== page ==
May 25, 2014

Summer on the Short Bus - Bethany Crandell

Summer on the Short Bus - Bethany Crandell
Summer on the Short Bus by Bethany Crandell
Publisher: Running Press Kids
Publication Date: April 1, 2014
Source/Format: Publisher (Thanks Running Press!) || ARC
[I received this book for review from the publisher. This in no way affects the thoughts expressed in my review.]

Cricket Montgomery has been thrown under the short bus. Shipped off to a summer camp by her father, Cricket is forced to play babysitter to a bunch of whiny kids—or so she thinks. When she realizes this camp is actually for teens with special needs, Cricket doubts she has what it takes to endure twenty-four hours, let alone two weeks.

Thanks to her dangerously cute co-counselor, Quinn, there may be a slim chance for survival. However, between the campers’ unpredictability and disregard for personal space, Cricket’s limits get pushed. She will have to decide if suffering through her own handicapped hell is worth a summer romance—and losing her sanity. (from Goodreads)

Summer on the Short Bus might be short, but it packs a punch with its message. Without sounding preachy, although it did wind up being a tad bit cliché, Summer on the Short Bus is a decent addition to the contemporary novels that touch on sensitive issues. In this case, it focuses on the perceptions Cricket has of handicapped and special needs people – thoughts that, admittedly, many of us have had at one point or another.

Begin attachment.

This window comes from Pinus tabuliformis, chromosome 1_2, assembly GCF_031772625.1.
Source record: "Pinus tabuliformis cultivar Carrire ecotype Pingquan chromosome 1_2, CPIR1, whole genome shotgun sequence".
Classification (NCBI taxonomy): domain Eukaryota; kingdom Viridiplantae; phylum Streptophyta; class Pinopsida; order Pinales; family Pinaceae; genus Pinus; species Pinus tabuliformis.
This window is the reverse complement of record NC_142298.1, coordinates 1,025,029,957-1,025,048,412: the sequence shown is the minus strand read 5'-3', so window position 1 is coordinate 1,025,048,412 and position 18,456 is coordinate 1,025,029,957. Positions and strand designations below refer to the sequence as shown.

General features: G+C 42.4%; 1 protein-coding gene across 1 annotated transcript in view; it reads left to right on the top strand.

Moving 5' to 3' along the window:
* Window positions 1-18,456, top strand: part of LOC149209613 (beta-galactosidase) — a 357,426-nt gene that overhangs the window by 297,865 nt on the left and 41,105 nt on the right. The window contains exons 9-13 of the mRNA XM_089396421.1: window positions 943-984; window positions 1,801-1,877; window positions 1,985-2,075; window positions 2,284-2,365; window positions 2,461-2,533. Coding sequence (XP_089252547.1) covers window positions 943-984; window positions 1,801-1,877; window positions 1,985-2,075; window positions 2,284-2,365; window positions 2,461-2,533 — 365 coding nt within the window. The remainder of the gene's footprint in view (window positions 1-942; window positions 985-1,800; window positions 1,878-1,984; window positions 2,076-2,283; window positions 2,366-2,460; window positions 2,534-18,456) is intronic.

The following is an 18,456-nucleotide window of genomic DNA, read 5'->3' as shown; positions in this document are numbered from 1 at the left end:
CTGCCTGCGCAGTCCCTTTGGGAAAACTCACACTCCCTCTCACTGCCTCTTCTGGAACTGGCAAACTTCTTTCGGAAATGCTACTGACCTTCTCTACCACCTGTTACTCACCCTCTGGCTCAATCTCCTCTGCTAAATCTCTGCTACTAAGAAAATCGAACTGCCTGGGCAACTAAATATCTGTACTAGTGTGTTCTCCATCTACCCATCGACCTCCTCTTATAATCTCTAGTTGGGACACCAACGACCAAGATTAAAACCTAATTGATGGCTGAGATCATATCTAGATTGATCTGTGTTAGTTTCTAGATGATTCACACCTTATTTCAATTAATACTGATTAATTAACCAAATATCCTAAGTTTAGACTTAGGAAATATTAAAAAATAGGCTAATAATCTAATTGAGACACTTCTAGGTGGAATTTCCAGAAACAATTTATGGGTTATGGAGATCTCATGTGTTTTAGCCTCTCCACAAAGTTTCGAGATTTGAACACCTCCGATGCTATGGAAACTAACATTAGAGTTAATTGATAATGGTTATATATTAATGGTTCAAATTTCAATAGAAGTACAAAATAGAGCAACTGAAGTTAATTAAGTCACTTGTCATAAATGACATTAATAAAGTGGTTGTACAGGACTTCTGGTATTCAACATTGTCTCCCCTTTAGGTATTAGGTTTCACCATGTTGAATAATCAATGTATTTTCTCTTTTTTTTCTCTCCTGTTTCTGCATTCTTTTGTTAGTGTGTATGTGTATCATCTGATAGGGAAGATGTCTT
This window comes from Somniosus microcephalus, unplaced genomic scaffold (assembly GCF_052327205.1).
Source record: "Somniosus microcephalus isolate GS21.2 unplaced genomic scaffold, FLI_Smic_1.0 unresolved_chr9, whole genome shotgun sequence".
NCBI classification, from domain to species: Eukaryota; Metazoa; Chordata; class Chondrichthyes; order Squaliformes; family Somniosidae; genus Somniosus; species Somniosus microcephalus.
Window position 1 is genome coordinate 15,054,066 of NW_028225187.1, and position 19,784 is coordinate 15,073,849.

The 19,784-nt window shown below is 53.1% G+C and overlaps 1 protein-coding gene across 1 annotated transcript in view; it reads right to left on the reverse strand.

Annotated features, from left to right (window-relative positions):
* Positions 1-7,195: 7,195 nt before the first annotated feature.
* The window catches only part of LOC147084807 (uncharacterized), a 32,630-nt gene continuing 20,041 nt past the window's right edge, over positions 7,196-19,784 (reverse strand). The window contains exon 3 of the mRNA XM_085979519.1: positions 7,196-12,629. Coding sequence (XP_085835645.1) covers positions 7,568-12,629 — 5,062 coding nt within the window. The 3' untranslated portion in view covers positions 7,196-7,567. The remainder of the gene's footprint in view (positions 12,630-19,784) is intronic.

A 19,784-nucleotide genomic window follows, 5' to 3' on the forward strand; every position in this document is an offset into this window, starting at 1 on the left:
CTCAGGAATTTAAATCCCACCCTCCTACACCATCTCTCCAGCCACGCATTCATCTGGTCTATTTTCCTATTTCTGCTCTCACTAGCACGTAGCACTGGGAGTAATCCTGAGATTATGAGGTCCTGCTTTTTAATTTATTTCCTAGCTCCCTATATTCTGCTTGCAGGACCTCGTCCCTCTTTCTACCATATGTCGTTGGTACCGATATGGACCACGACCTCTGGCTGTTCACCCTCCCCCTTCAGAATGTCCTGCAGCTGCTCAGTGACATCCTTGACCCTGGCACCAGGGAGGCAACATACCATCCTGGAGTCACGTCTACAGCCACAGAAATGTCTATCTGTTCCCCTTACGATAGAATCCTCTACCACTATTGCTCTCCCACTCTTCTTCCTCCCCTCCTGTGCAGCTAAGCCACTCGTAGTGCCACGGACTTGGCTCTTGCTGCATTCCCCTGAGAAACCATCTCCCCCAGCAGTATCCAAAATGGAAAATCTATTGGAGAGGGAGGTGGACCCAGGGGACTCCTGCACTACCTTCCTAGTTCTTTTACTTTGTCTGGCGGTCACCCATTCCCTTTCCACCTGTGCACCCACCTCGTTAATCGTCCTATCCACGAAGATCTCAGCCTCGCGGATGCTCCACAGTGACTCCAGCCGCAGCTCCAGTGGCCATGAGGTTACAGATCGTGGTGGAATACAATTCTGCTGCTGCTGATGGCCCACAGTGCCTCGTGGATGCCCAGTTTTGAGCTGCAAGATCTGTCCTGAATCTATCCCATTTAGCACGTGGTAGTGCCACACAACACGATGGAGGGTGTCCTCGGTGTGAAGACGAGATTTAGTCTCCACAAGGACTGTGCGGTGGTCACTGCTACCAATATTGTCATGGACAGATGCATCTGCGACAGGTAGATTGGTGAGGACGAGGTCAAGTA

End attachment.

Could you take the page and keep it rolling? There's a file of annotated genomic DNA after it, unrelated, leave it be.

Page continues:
Crandell writes with a candidness that caught me off guard. Her raw honesty really comes to life in her main character Cricket, who is completely irreverent and definitely not politically correct. She has opinions on the kids that she encounters at the camp she’s forced to be a counselor at, and she doesn’t really make an effort to censor them. Instinct immediately called me for to be angry at how unfair and judgmental her thoughts were; but after much thought, it’s admittedly (1) a part of her personality and (2) thoughts that I too might have had at some point in my life.

That’s really the beauty of Summer on the Short Bus. Cricket might not be the most favorable of characters, but she represents a part of most of our personalities – the part we don’t really like admitting to having. While I’m sure majority of us, me included, strive to be kind and non-judgmental, it’s not really a secret that we sometimes jump to conclusions or form opinions based on appearances. Seeing this play out in a novel was both refreshing in its unexpectedness, and a challenge to not be afraid to admit that sometimes, these thoughts cross our minds.

Honestly, in the end, it’s about how you choose to react to these thoughts. Will you let them keep you imprisoned in your little judgmental box? Or will you learn from what you experience, especially if you have an opportunity like Cricket’s? You’ll have to read the novel to find out what happens to Cricket precisely. But I can assure you that any changes that happen to her feel true to her character, and pretty darn believable.

While I was pretty entertained and loved that it made me think, I do also believe that Summer on the Short Bus might have benefited from a tad more character development. And by that, I’m referring to the characters apart from Cricket! I’d have liked to know more about some of the campers and other counselors. I also feel like, while there were a lot of incidents for reflection, none of them really hit that emotional home run that I was hoping for.

Summer on the Short Bus is short and straight to the point. Cricket might not be likable, but she’s definitely a representation of some real thoughts and opinions some of us might have had. The sheer honesty and the infusion of humor, plus the fact that there’s a character who apparently looks like Zac Efron (a win in any situation, really), was really great. While not perfect, it’s definitely worth the time.


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